CEO dismisses Japanese nuclear disaster to promote Alice Springs uranium mine
CEO dismisses Japanese nuclear disaster to promote Alice Springs uranium mine The Public Health Association of Australia (PHAA) says comments attributed to Paladin CEO John Borshoff on the Angela Pamela uranium deposit are disingenuous and insulting to people still suffering from the effects of the Fukushima disaster in Japan.
“Claims that Fukushima is behind us are a gross insult to the intelligence of the public here in Australia and completely misrepresent the situation in Japan. In Japan the ongoing problems from the reactor disasters are far from in a state of ‘clear air’ – the real and political fallout is ongoing,” was the response today from PHAA Spokesperson Clive Rosewarne on reports that the exploration company Paladin was keeping the uranium deposit at Angela Pamela (around 25kms south of Alice Springs) on its proposed projects list.
“Comments attributed to Paladin CEO John Borshoff in the NT News and on ABC News look like a desperate attempt to talk up an industry to investors who are rightly looking to place their money on better investment options. The price of uranium continues to fall amid growing international rejection of nuclear power by the public and their governments.”
In July this year the Japanese Nuclear Accident Independent Investigation Commission reported most of the 150,000 evacuees ‘continue to face grave concerns, including the health effects of radiation exposure, displacement, the dissolution of families, disruption of their lives and lifestyles and the contamination of vast areas of the environment.’ And that ‘There is no foreseeable end to the decontamination and restoration activities that are essential for rebuilding communities.’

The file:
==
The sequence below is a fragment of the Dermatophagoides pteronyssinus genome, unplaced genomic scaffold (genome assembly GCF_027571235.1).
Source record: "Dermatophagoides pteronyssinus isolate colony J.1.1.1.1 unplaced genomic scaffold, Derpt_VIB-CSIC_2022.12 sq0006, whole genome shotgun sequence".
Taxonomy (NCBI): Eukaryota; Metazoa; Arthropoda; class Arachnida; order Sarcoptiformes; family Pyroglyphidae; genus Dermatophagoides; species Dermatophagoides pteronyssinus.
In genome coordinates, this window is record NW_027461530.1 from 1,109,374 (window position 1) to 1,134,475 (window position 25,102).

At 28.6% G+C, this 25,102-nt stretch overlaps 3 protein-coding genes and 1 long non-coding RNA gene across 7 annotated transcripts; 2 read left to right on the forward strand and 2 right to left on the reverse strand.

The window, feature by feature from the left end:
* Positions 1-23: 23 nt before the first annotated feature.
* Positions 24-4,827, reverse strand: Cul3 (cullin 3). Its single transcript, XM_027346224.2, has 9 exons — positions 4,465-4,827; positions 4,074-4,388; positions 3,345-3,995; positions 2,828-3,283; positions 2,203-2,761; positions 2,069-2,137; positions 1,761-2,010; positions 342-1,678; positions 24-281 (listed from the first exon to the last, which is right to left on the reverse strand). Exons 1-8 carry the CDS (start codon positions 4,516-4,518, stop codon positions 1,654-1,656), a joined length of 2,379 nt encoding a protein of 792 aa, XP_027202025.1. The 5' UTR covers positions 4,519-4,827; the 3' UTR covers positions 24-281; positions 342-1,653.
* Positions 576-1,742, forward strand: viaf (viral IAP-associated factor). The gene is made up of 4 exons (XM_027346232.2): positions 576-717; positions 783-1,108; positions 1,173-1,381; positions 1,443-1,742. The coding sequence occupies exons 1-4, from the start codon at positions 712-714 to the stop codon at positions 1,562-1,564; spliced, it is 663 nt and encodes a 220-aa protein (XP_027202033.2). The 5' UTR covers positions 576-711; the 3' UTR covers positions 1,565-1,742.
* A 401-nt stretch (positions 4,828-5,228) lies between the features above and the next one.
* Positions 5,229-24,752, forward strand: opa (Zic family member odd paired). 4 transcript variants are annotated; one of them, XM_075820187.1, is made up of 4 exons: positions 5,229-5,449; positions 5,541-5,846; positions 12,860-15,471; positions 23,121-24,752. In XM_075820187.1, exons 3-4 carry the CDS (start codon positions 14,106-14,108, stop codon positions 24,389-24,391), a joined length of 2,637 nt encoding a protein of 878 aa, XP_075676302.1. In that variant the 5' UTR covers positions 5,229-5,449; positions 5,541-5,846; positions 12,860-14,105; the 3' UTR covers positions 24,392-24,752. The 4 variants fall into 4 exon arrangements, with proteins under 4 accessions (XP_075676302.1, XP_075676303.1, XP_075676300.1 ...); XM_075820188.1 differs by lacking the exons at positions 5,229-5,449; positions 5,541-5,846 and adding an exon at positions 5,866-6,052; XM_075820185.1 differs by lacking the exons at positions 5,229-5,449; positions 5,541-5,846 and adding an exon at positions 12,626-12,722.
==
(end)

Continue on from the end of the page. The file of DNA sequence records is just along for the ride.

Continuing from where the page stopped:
“The Angela Pamela deposit has been soundly rejected as an option on the doorstep of Alice Springs,” said Mr Rosewarne. In recent NT elections anti-uranium candidates polled strongly – often against the general NT voting trend. He continued, “People in Alice Springs don’t want this project both for its impact locally and because of the events at Fukushima.”
Preliminary modelling undertaken by PHAA shows that prevailing winds would pose a risk of contamination to residents in the local vicinity, particularly those in the jail, the Joint Defence Facility (Pine Gap) and rural areas.
“Given the right wind and weather conditions, failure of dust suppression and tailings management at any Angela Pamela mine means people around Alice Springs are at a low but still significant risk of dust exposure. Workers at the Brewer Industrial Estate, prisoners and officers at the Correctional Facility, staff at the Joint Defence Facility at Pine Gap and residents of the Iwupataka Homelands face this risk. In Alice Springs itself, workers and tourists at the airport and residents at Amoonguna are at lower risk. The Ilparlpa subdivision carries an intermediate risk. Grazing cattle and station workers in the surrounding country would always be at some risk,” concludes Dr Peter Tait author of the study.
With their joint venture partner having taken a step back, Paladin CEO Borshoff’s description of the Angela Pamela deposit as a ‘key project’ may reflect more upon his personal attachment to the deposit (he was involved in the early exploration of the site in the 1970-80’s) rather than on the economic or social reality facing the project,” concluded Mr Rosewarne.
For further information/comment Clive Rosewarne, Spokesperson for PHAA Ecology and Environment Special Interest Group: 0487 282 303
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